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The cause of uncombable hair syndrome identified

Surprised disheveled preschooler girl with long hair

In 1973, the rare syndrome of uncombable hair or ‘pili trianguli et canaliculi‘ was described by a Toulouse dermatologist. More than 40 years later, Michel Simon, Inserm research director his colleagues at the ‘Epidermal Differentiation and Rheumatoid Autoimmunity’ Unit [UDEAR] (Inserm/CNRS/Toulouse III – Paul Sabatier University) have identified its genetic cause. These results are published in The American Journal of Human Genetics.

Uncombable hair syndrome is a rare disease of the hair, the prevalence of which is unknown. It generally begins during childhood between 3 months and 12 years. Dry and unruly, the hair of affected children becomes gradually silver-blond or straw coloured. Hairs stand up on the scalp and grow in all directions. It is impossible to comb it or to flatten it with a comb. In detail, scanning electron microscopy reveals a longitudinal groove running their entire length, with a triangular or kidney-shaped cross-section. However, this syndrome is not disabling and undergoes spontaneous at the end of childhood.



he researchers, working with a team from the Human Genetics Institute at Bonn University and dermatologists or geneticists from 7 different countries, have discovered that the disease is due to recessive mutations of a trio of genes that contribute to forming the hair: the gene coding for one of its structural components, trichohyalin (TCHH); or two genes coding for enzymes that take it in turns as target: peptidyl-arginine deiminase 3 (Pad3) and transglutaminase 3 (TGase3).

Furthermore, the researchers have also shown, in mice, that inactivating the Pad3 gene alters the shape of the fur and whiskers of animals, as had already been reported in TGase3-deficient mice.

In conclusion, the absence of TCHH or failure of the biochemical cascade that results in stiffening the hair stem are responsible for the hair formation abnormalities characteristic of uncombable hair syndrome or ‘pili trianguli et canaliculi‘.

These results, as well as describing the molecular cause of the disease and enabling better diagnosis, provide knew knowledge about the hair and the mechanisms of its formation£ concludes Michel Simon, Inserm research director.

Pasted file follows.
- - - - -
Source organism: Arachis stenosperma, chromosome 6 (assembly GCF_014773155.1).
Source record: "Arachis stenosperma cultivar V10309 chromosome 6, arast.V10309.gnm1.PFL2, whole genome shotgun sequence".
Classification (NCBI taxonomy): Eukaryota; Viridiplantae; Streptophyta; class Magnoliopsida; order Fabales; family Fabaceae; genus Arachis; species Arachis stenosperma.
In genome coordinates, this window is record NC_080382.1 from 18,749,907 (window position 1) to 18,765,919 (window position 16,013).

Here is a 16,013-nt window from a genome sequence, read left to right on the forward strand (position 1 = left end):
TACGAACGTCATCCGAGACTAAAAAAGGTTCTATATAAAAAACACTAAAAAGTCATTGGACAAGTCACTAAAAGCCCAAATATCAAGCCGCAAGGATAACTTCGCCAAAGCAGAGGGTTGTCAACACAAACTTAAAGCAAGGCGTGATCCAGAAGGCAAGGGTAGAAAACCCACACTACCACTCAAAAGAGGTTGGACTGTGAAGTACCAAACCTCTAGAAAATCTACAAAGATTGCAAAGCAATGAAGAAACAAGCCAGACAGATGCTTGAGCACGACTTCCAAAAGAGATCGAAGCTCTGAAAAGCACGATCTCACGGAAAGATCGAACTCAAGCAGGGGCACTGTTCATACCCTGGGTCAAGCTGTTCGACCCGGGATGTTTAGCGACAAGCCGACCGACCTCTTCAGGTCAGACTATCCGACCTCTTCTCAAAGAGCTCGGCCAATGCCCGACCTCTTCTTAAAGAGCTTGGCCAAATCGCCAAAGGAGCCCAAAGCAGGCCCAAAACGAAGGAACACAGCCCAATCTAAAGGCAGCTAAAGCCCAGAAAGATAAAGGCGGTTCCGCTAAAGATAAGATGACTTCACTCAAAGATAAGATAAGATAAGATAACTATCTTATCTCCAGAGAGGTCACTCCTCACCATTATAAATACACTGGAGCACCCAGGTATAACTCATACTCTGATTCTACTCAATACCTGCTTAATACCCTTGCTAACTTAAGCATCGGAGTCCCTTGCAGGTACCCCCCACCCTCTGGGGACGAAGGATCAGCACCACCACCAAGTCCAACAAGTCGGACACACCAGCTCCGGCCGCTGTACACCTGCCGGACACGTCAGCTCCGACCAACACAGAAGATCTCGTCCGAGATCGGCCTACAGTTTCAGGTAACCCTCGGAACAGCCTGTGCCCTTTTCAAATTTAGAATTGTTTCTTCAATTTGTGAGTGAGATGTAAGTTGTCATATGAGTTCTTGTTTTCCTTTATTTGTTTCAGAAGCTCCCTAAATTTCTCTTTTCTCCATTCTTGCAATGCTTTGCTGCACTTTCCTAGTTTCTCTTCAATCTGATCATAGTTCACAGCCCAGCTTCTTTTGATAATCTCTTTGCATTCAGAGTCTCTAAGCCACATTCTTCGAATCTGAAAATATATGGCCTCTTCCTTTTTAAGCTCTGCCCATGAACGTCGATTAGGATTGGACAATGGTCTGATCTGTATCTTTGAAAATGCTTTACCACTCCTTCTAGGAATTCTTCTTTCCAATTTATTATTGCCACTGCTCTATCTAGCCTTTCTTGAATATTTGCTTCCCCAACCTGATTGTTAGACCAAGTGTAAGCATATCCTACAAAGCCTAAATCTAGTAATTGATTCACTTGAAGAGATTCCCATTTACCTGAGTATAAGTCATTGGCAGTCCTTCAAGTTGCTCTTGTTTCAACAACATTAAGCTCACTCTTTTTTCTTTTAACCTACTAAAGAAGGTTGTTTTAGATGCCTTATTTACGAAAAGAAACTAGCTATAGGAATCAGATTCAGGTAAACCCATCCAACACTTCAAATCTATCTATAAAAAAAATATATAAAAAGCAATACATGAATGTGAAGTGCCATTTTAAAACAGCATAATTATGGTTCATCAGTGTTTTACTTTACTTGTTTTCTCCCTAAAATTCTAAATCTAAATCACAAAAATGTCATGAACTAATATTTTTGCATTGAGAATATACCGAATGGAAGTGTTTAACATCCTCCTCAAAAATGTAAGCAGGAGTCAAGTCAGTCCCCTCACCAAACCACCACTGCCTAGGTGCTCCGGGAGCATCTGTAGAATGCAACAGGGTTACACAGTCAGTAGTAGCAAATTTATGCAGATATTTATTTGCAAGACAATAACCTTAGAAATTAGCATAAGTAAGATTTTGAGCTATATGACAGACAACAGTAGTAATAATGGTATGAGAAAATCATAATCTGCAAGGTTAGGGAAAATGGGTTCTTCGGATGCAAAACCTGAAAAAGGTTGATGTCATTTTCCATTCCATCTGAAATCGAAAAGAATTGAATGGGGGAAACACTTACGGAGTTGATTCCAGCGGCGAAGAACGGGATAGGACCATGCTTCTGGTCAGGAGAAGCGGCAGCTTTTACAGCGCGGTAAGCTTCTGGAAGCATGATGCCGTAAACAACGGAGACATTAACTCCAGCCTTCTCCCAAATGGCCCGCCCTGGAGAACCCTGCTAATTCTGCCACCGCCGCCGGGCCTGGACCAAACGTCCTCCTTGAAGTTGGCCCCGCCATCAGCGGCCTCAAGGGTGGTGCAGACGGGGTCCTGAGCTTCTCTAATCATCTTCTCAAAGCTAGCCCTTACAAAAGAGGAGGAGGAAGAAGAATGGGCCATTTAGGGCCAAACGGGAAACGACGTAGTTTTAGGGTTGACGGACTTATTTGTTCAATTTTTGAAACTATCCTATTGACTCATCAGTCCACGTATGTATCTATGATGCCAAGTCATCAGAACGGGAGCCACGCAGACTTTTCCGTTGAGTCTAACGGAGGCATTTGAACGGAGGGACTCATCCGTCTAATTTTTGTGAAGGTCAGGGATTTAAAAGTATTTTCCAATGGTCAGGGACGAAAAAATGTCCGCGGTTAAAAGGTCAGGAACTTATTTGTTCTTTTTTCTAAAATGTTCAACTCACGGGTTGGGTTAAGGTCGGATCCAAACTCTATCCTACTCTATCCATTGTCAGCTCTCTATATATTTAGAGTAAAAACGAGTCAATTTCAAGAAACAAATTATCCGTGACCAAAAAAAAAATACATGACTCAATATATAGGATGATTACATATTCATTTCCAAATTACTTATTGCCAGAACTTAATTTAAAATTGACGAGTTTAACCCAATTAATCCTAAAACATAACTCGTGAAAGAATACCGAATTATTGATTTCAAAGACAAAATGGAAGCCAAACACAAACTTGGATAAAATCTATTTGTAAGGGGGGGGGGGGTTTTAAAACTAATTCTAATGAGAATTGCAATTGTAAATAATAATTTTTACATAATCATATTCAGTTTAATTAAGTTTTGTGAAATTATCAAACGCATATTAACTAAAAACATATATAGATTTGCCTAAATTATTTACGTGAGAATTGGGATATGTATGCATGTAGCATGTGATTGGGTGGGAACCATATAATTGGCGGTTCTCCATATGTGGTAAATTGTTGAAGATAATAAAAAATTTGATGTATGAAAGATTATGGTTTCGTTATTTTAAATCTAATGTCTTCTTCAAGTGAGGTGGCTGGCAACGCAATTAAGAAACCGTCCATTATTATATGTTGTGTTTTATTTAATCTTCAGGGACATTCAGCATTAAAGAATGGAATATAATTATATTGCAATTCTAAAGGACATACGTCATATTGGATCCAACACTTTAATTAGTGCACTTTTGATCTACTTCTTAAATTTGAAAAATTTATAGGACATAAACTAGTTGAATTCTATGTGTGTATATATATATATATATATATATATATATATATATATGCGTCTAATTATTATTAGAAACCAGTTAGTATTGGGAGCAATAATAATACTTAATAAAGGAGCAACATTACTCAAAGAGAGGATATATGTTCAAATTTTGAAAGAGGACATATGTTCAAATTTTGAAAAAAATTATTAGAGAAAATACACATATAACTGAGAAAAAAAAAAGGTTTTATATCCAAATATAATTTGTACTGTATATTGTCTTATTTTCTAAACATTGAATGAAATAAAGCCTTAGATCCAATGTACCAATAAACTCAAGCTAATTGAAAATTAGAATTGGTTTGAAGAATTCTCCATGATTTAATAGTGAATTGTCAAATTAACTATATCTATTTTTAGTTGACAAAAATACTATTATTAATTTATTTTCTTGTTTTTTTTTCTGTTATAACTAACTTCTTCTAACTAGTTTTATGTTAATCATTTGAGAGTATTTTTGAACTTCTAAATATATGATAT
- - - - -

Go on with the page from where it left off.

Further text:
For further information

Although extremely rare, the syndrome has long been known. It was brought to public awareness by the famous literary figure ‘Struwwelpeter’ created by children’s author Heinrich Hoffmann in 1845. The book was subsequently translated into English by Mark Twain as ‘Slovenly Peter’. Although he never said so, one might even think that it inspired director Tim Burton to make his film Edward Scissorhands.

Researcher Contact
Michel Simon Directeur de recherche Inserm Unité "Différenciation épithéliale et autoimmunité rhumatoïde" UDEAR (Inserm/CNRS/ Université Toulouse III - Paul Sabatier) +33 5 61 15 84 27 rf.mresni@nomis.lehcim
Press Contact
Juliette Hardy rf.mresni@esserp
Mutations in Three Genes Encoding Proteins Involved in Hair Shaft Formation Cause Uncombable Hair Syndrome Buket Ü. Basmanav,1,2,3 Laura Cau,4,23 Aylar Tafazzoli,1,23 Marie-Claire Méchin,4,23 Sabrina Wolf,1 Maria Teresa Romano,1 Frederic Valentin,5 Henning Wiegmann,5 Anne Huchenq,4 Rima Kandil,1 Natalie Garcia Bartels,6 Arzu Kilic,7 Susannah George,8 Damian J. Ralser,1 Stefan Bergner,1 David J.P. Ferguson,9 Ana-Maria Oprisoreanu,10 Maria Wehner,1 Holger Thiele,11 Janine Altmüller,11,12 Peter Nürnberg,11,13,14 Daniel Swan,15 Darren Houniet,15 Aline Büchner,16 Lisa Weibel,16,17 Nicola Wagner,18 Ramon Grimalt,19 Anette Bygum,20 Guy Serre,4 Ulrike Blume-Peytavi,6 Eli Sprecher,21 Susanne Schoch,10 Vinzenz Oji,5 Henning Hamm,22 Paul Farrant,8 Michel Simon,4,23 and Regina C. Betz1,23,* 1 Institute of Human Genetics, University of Bonn, 53127 Bonn, Germany; 2 Department of Neuro- and Sensory Physiology, University Medical Center Göttingen, 37073 Göttingen, Germany; 3 Campus Laboratory for Advanced Imaging, Microscopy and Spectroscopy, University of Göttingen, 37073 Göttingen, Germany; 4 CNRS UMR5165 and INSERM U1056 and University of Toulouse, 31059 Toulouse, France; 5 Department of Dermatology, University of Münster, 48149 Münster, Germany; 6 Clinical Research Center for Hair and Skin Science, Department of Dermatology and Allergy, Charité-Universitätsmedizin Berlin, Berlin 10117, Germany; 7 Dermatology Department, Balikesir University School of Medicine, 10100 Balikesir, Turkey; 8 Dermatology Department, Brighton and Sussex University Hospitals NHS Trust, Brighton General Hospital, Elm Grove, Brighton BN2 3EW, UK; 9 Nuffield Department of Clinical Laboratory Science, University of Oxford, John Radcliffe Hospital, Oxford OX3 9DU, UK; 10 Department of Neuropathology and Department of Epileptology, University of Bonn, 53127 Bonn, Germany; 11 Cologne Center for Genomics, University of Cologne, 50931 Cologne, Germany; 12 Institute of Human Genetics, University of Cologne, 50931 Cologne, Germany; 13 Center for Molecular Medicine Cologne, University of Cologne, 50931 Cologne, Germany; 14 Cologne Excellence Cluster on Cellular Stress Responses in Aging-Associated Diseases, University of Cologne, 50931 Cologne, Germany; 15 Computational Biology Group, Oxford Gene Technology, Oxford OX5 1PF, UK; 16 Pediatric Dermatology Department, University Children’s Hospital Zurich, University Hospital of Zurich, 8032 Zurich, Switzerland; 17 Dermatology Department, University Hospital Zurich, 8032 Zurich, Switzerland; 18 Clinical Center Darmstadt, 64297 Darmstadt, Germany; 19 Universitat Internacional de Catalunya, Sant Cugat del Vallès, 08195 Barcelona, Spain; 20 Department of Dermatology and Allergy Centre, Odense University Hospital, 5000 Odense, Denmark; 21 Department of Dermatology, Tel Aviv Sourasky Medical Center, Tel Aviv 64239, Israel; 22 Department of Dermatology, Venereology, and Allergology, University Hospital Würzburg, 97080 Würzburg, Germany 23 These authors contributed equally to this work   The American Journal of Human Genetics, novembre 2016 DOI: 10.1016/j.ajhg.2016.10.004